1. SHG Post author

      And does this mean anything to anyone else? Does your happiness change anyone else’s misery?

  3. Bruce Coulson

    The first person you reach with any customer complaint will have the ability to forward your issue to someone who might be able to resolve it, in most cases. Many times, they won’t even be employees of the company whose product or service you have purchased. And often, they’re not permitted to transfer your call to that company (that would sort of defeat the real purpose of hiring a company to handle customer service).

    You might be lucky enough to have a common enough complaint that established procedures exist to handle and resolve the problem.

  4. P.J. B.

    I’ve been in customer service for almost 10 years now, though only the last year has been at a call center. I’ve worked for 3 different companies during that time.

    The current job has been enlightening – I’ve been present when our director has met with various executives and different department heads as customer service issues arise. He’s fully aware that good customer service means that employees need to be empowered to help customers on their own – without getting locked into a rigid policy or a lengthy approval process. To a large degree, he’s successful at keeping our CSAs empowered to make decisions, and that empowerment shows in our Key Performance Indicators, survey scores, retention, and so on.

    But the other places I worked at, it was clear that employees weren’t trusted at all. We couldn’t be empowered because we would give the farm away and destroy the company. For CSAs, those scripts and locked-in policies aren’t really about getting better performance, or cutting costs. They’re because they didn’t trust their own employees.

    I’m not sure if I could trust a company that doesn’t trust the people it chooses to represent itself.

  5. Dan Hull

    Nicely done–and thanks. I’m surprised more people don’t write about the reality of service, say, 99% of the time. Instead, you see almost daily “client-service-is-a-good-thing-so-go-get some” pieces in many languages. No one disputes that building customer service cultures–like Good Crops, Motherhood, Sweetness & Light — is a good thing. Building, maintaining and enforcing them: I cannot think of anything harder or more important.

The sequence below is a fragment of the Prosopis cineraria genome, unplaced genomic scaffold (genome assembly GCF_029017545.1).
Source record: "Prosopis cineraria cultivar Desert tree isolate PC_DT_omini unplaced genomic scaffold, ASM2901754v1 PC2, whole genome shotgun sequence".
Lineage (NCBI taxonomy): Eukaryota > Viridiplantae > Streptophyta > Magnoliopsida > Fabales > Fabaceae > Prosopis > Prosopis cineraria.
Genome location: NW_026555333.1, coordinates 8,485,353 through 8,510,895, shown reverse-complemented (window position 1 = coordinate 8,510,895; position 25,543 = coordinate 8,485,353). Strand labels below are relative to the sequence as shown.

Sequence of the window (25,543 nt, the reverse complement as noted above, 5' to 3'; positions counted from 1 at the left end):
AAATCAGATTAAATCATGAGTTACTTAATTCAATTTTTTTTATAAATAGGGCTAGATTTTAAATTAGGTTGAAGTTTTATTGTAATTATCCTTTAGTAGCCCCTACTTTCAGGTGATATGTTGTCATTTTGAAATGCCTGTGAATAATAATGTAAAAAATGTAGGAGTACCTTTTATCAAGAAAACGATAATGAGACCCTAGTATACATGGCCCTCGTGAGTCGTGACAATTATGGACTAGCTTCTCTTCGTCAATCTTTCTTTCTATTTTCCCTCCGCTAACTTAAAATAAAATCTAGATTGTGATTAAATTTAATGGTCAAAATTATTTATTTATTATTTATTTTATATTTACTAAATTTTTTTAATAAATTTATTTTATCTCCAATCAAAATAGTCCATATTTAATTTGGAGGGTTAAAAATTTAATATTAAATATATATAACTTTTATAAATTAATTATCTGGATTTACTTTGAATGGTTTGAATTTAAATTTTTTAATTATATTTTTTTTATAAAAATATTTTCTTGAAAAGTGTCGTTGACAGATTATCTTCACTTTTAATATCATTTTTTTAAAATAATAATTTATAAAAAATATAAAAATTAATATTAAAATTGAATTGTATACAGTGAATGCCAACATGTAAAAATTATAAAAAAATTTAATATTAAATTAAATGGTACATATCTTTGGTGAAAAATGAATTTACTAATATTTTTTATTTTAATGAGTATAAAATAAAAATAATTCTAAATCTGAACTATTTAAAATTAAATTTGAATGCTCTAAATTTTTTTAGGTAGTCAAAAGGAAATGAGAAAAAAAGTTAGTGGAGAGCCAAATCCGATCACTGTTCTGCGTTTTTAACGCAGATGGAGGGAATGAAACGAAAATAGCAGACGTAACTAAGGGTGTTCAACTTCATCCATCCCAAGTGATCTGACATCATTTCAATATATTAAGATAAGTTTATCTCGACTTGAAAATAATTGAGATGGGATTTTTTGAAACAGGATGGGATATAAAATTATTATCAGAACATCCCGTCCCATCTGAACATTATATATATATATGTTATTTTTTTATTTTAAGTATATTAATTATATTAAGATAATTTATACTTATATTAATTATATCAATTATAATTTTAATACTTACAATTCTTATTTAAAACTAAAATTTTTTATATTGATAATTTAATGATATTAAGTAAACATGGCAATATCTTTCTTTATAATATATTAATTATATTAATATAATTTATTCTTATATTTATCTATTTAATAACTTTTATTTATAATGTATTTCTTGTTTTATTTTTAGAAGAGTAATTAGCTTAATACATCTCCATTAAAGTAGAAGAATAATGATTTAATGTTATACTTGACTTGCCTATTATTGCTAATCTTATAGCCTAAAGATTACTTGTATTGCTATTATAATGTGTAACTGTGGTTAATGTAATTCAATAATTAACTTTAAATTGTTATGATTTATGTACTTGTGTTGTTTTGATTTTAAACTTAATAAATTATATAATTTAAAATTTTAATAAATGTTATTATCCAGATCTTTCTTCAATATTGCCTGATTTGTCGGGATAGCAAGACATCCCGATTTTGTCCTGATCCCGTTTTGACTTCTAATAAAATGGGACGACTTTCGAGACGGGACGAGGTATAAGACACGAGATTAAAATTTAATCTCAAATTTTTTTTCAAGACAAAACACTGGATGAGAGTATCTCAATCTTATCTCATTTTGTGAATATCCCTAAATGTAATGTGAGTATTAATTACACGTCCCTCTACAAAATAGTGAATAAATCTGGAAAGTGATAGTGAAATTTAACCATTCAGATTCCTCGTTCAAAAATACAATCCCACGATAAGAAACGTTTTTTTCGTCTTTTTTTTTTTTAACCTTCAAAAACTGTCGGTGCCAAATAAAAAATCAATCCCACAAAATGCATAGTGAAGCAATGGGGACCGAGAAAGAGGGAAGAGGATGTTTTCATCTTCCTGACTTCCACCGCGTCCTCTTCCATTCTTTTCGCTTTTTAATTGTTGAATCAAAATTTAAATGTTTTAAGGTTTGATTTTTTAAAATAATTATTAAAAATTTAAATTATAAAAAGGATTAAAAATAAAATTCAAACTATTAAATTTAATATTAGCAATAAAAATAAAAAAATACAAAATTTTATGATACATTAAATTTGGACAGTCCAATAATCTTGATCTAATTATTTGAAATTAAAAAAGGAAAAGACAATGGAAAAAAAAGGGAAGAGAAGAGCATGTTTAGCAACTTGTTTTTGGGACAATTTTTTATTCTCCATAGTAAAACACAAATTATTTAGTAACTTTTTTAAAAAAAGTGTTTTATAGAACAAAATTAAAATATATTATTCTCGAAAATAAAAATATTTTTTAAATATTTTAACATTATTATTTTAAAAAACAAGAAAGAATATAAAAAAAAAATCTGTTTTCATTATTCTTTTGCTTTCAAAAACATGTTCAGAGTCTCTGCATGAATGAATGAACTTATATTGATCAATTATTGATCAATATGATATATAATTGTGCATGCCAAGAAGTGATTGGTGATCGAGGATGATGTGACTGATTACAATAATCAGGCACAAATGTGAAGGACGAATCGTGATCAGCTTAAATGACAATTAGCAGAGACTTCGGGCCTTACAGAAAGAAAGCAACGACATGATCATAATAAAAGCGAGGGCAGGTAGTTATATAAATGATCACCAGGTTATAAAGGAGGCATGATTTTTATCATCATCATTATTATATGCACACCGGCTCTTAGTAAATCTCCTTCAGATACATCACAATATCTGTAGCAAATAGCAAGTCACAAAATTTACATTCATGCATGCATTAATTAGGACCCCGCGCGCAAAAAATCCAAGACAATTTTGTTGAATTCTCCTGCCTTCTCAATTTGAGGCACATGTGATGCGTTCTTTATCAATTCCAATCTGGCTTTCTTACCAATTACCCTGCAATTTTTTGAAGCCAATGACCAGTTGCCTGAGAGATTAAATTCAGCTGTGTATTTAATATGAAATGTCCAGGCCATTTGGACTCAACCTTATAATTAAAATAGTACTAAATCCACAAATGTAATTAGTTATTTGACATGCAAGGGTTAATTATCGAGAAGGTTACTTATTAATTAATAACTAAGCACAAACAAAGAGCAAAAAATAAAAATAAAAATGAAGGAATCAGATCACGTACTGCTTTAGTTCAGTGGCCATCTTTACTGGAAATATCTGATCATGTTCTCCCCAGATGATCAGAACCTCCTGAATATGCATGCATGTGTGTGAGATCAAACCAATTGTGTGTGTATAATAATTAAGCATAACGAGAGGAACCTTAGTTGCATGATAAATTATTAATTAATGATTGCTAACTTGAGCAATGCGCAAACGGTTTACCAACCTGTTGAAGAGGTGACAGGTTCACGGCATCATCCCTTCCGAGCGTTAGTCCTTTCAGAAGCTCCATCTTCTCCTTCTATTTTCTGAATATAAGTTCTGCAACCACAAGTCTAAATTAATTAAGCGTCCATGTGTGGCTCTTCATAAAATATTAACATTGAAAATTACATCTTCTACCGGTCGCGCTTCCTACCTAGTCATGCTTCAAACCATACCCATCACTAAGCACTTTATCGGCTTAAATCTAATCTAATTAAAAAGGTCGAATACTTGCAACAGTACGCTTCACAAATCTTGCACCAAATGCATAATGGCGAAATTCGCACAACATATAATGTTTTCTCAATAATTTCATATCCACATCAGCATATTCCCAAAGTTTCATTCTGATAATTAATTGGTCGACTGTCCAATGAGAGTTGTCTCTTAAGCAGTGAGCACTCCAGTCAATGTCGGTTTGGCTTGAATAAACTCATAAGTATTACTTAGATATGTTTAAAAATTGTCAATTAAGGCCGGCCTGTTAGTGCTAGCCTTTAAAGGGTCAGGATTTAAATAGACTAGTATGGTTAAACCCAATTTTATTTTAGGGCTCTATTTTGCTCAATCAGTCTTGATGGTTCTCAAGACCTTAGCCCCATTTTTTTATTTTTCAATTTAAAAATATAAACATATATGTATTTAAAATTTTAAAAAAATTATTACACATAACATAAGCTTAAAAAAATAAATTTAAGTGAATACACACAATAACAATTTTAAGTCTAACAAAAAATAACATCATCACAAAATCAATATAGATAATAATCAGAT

1. SHG Post author

      And I appreciate your being my muse, but from now on, please wear pants. Long pants. Thank you.

  6. Marc R

    Bad CSRs became routine when mom n pops were bought by larger corporations. I vaguely remember local phone companies like Southern Bell and when you called “0” you could have a substantive call with the operator on topics from how they logistically transfer long distance calls to what type of phone you should by. And they could fix your problem on the spot, and the hold times were much quicker.

    I don’t see one large company breaking the mold and upgrading CSR. The method would seem to require smaller companies. Do you think large companies can be incentivized to provide better assistance or would they eschew profit to be known as “different?” For instance, I’ve had great CSR experiences with Dropcams, from email to phone service (saying Hello after 3-4 rings rather than an automated system), and even their chat-box on the website is very helpful.

    1. SHG Post author

      The fish stinks from the head down. And I suspect it would smell better the same way. It can happen if a company really wants it to happen. But it requires a significant dedication, it’s expensive, it requires trust, which requires excellent training, and they have to believe that it’s in their business interest to do.

      That’s where we come in.

  7. David Sugerman

    Interesting for what is missing from this discussion. The CSR feel good window dressing is part of a a bigger piece of consumer predation that includes the loss of consumer protection. Your rights disappeared via the fine print contracts of many of these same transnational corporations. Your purchases–cable TV, your mobile phone and data plan, the student loan you took out, the car, the credit card–all of those things came with fine print “agreements” that included the waiver of the right to trial by jury and the right to participate in a consumer class action.

    This may seem off topic, but it is part and parcel of the whole. By ending effective means of consumer redress, you have very few options but to take it on the knees. Sure, you can go elsewhere, but there aren’t many alternatives. And when push comes to shove, and you’ve been ripped off–not just bad service, but taken to the cleaners, your “remedy” is an arbitration system that is about as straight as a funhouse mirror.

    Please continue to hold. Your call is important to us.